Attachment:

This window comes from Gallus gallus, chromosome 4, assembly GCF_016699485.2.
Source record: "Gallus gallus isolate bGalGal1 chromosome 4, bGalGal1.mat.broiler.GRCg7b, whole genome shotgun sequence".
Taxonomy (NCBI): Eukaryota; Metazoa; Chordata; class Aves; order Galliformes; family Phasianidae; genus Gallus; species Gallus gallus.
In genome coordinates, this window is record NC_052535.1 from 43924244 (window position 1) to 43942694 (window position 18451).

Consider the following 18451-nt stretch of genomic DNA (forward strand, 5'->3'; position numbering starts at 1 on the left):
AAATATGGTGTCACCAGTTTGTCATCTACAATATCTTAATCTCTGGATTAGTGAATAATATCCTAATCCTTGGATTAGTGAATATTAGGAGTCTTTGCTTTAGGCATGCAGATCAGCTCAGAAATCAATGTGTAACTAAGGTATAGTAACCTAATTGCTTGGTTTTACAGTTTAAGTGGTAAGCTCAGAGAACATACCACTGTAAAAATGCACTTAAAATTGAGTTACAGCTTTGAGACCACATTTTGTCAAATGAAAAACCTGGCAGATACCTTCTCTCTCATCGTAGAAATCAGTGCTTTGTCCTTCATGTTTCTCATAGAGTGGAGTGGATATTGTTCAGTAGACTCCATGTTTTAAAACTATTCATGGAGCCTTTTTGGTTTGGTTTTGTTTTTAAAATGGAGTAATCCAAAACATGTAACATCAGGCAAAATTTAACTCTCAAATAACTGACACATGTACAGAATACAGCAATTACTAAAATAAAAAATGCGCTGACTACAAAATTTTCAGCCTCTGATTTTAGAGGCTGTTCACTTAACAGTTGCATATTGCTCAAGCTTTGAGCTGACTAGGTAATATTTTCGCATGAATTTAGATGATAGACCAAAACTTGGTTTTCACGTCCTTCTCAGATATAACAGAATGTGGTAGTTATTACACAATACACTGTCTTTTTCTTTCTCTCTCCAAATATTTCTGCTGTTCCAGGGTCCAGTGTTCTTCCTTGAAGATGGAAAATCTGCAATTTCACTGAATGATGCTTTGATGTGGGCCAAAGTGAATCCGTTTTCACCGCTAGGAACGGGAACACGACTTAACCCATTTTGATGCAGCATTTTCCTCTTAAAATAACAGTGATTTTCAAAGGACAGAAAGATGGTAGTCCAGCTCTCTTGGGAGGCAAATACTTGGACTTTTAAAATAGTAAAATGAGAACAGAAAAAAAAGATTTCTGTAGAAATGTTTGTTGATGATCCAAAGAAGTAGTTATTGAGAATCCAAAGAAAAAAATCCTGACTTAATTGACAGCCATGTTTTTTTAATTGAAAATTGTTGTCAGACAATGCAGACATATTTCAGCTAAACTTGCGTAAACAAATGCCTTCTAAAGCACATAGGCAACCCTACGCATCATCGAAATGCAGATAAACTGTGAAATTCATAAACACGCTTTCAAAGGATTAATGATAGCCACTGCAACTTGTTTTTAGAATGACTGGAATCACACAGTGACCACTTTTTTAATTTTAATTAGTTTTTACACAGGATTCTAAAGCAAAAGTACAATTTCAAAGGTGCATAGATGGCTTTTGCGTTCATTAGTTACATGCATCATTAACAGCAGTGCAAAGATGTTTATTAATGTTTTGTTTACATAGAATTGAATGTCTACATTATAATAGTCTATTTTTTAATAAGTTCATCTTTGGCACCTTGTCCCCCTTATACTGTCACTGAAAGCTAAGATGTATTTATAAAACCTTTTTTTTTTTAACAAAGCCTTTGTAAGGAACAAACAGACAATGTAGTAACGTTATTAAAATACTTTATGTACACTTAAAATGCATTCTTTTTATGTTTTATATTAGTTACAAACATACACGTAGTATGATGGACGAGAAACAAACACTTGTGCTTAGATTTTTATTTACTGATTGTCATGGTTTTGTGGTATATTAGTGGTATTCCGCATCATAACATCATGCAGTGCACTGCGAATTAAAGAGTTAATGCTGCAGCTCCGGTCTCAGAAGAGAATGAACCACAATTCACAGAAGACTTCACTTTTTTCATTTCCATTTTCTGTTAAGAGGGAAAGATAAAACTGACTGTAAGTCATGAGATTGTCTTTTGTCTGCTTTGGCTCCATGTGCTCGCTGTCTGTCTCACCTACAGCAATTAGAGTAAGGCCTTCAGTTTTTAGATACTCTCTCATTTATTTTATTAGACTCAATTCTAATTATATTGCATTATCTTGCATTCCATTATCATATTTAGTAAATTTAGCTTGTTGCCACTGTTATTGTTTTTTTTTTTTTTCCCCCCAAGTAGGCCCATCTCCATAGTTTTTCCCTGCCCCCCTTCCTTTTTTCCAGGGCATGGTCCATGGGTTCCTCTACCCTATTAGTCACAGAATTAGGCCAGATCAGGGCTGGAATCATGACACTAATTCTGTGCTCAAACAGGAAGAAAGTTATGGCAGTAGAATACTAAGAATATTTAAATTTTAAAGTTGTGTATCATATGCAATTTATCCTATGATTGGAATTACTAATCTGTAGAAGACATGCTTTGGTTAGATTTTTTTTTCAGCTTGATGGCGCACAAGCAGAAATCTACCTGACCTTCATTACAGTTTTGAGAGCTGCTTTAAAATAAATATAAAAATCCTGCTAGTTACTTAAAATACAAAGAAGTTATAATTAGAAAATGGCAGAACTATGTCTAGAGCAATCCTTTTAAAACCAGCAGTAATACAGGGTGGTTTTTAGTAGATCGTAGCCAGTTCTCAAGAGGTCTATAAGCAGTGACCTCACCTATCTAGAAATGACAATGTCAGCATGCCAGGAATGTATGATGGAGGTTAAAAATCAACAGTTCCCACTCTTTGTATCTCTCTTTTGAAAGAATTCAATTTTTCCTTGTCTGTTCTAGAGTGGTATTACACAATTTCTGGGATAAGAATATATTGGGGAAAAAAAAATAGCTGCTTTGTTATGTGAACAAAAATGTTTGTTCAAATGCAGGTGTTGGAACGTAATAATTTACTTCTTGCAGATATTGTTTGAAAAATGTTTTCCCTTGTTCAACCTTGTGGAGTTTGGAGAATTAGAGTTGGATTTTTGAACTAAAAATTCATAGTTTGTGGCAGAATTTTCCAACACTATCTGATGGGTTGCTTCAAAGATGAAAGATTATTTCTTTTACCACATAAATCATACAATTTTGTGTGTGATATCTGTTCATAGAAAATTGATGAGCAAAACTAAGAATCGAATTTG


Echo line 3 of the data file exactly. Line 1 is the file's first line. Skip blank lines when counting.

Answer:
Taxonomy (NCBI): Eukaryota; Metazoa; Chordata; class Aves; order Galliformes; family Phasianidae; genus Gallus; species Gallus gallus.